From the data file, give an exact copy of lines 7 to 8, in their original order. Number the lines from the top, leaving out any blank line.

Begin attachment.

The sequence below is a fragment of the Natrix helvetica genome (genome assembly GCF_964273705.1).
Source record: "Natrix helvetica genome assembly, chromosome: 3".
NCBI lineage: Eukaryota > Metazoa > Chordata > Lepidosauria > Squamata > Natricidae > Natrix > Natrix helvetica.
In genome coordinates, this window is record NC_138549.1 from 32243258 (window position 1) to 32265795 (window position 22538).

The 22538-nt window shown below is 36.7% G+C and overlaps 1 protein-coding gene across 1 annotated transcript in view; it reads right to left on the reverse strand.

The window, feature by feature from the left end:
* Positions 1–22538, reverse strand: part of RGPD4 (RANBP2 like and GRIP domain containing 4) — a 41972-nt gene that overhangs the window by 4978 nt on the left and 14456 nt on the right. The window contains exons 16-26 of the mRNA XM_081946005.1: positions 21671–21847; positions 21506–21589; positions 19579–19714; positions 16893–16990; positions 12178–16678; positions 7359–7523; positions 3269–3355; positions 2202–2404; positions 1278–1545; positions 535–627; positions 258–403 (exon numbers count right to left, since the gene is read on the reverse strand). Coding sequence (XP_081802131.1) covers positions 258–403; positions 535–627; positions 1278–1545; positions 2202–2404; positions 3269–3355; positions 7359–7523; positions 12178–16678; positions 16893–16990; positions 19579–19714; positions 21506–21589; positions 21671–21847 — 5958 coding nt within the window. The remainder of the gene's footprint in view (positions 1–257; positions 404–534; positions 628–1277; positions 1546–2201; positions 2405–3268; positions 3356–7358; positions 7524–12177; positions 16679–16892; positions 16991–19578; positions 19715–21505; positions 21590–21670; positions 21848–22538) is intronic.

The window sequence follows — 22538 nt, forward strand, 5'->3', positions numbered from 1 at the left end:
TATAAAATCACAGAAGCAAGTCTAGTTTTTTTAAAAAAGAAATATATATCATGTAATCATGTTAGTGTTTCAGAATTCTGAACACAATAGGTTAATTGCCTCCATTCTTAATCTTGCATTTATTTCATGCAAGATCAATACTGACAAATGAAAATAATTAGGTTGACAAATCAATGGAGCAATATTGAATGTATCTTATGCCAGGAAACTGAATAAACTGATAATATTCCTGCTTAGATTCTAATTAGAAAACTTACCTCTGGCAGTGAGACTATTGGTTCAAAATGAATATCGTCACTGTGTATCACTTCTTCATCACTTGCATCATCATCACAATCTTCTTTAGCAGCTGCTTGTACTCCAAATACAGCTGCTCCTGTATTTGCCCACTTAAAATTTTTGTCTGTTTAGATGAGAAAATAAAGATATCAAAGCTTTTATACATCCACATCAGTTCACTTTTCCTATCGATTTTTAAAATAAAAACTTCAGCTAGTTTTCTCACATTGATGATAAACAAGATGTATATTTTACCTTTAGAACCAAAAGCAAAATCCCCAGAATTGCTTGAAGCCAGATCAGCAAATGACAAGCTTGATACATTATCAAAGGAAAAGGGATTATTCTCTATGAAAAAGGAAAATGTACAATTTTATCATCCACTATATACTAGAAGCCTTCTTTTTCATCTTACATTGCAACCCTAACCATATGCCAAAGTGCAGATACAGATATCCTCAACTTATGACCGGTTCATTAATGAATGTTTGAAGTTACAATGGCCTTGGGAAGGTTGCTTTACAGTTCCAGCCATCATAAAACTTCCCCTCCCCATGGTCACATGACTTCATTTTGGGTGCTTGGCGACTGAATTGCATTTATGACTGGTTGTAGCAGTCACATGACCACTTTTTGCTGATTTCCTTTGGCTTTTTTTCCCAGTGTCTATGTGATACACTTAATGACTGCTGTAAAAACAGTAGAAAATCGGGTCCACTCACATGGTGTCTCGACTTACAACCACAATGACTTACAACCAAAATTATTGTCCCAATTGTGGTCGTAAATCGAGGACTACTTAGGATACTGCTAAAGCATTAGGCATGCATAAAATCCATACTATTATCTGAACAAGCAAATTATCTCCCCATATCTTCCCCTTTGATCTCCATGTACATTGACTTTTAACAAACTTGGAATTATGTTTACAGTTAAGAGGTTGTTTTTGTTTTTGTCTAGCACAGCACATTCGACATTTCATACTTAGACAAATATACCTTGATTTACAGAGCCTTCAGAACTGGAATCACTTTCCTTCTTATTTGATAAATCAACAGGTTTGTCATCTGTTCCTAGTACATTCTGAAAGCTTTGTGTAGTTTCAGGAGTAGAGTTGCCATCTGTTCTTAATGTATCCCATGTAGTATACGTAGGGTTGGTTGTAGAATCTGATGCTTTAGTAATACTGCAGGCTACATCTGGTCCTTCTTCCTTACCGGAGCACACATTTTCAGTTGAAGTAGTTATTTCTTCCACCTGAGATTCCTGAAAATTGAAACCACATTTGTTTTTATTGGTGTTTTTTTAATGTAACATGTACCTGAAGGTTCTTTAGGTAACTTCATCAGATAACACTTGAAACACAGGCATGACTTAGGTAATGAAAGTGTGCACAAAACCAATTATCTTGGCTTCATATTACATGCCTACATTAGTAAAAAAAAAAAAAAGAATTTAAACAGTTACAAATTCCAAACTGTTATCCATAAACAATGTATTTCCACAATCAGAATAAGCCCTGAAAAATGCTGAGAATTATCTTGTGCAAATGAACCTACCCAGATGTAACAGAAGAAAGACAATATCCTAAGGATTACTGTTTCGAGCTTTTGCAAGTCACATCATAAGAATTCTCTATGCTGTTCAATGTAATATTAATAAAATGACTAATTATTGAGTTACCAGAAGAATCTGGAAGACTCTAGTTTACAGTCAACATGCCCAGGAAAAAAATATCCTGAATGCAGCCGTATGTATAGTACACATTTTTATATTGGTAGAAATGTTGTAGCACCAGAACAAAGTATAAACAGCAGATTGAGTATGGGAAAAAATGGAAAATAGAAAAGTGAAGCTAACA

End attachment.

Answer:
* Positions 1–22538, reverse strand: part of RGPD4 (RANBP2 like and GRIP domain containing 4) — a 41972-nt gene that overhangs the window by 4978 nt on the left and 14456 nt on the right. The window contains exons 16-26 of the mRNA XM_081946005.1: positions 21671–21847; positions 21506–21589; positions 19579–19714; positions 16893–16990; positions 12178–16678; positions 7359–7523; positions 3269–3355; positions 2202–2404; positions 1278–1545; positions 535–627; positions 258–403 (exon numbers count right to left, since the gene is read on the reverse strand). Coding sequence (XP_081802131.1) covers positions 258–403; positions 535–627; positions 1278–1545; positions 2202–2404; positions 3269–3355; positions 7359–7523; positions 12178–16678; positions 16893–16990; positions 19579–19714; positions 21506–21589; positions 21671–21847 — 5958 coding nt within the window. The remainder of the gene's footprint in view (positions 1–257; positions 404–534; positions 628–1277; positions 1546–2201; positions 2405–3268; positions 3356–7358; positions 7524–12177; positions 16679–16892; positions 16991–19578; positions 19715–21505; positions 21590–21670; positions 21848–22538) is intronic.

The window sequence follows — 22538 nt, forward strand, 5'->3', positions numbered from 1 at the left end: